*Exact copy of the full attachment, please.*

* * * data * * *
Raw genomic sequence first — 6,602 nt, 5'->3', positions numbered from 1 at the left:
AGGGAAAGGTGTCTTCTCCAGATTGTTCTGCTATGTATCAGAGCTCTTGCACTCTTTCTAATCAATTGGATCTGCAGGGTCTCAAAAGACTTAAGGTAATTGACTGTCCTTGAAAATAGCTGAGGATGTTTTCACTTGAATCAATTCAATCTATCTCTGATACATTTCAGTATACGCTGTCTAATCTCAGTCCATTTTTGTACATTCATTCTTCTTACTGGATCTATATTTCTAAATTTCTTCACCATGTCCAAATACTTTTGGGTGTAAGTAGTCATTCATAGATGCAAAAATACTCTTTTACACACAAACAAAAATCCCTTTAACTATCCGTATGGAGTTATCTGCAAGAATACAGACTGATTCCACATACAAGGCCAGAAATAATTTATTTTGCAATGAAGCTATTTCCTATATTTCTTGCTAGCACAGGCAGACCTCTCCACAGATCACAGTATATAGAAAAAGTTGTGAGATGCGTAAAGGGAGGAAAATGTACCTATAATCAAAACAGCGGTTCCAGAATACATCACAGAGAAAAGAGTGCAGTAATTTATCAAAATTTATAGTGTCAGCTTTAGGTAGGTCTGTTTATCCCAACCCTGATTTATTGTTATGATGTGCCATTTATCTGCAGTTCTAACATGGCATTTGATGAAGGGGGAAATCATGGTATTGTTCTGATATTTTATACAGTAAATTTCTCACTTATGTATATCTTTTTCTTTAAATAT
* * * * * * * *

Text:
Raw genomic sequence first — 6,602 nt, 5'->3', positions numbered from 1 at the left:
AGGGAAAGGTGTCTTCTCCAGATTGTTCTGCTATGTATCAGAGCTCTTGCACTCTTTCTAATCAATTGGATCTGCAGGGTCTCAAAAGACTTAAGGTAATTGACTGTCCTTGAAAATAGCTGAGGATGTTTTCACTTGAATCAATTCAATCTATCTCTGATACATTTCAGTATACGCTGTCTAATCTCAGTCCATTTTTGTACATTCATTCTTCTTACTGGATCTATATTTCTAAATTTCTTCACCATGTCCAAATACTTTTGGGTGTAAGTAGTCATTCATAGATGCAAAAATACTCTTTTACACACAAACAAAAATCCCTTTAACTATCCGTATGGAGTTATCTGCAAGAATACAGACTGATTCCACATACAAGGCCAGAAATAATTTATTTTGCAATGAAGCTATTTCCTATATTTCTTGCTAGCACAGGCAGACCTCTCCACAGATCACAGTATATAGAAAAAGTTGTGAGATGCGTAAAGGGAGGAAAATGTACCTATAATCAAAACAGCGGTTCCAGAATACATCACAGAGAAAAGAGTGCAGTAATTTATCAAAATTTATAGTGTCAGCTTTAGGTAGGTCTGTTTATCCCAACCCTGATTTATTGTTATGATGTGCCATTTATCTGCAGTTCTAACATGGCATTTGATGAAGGGGGAAATCATGGTATTGTTCTGATATTTTATACAGTAAATTTCTCACTTATGTATATCTTTTTCTTTAAATAT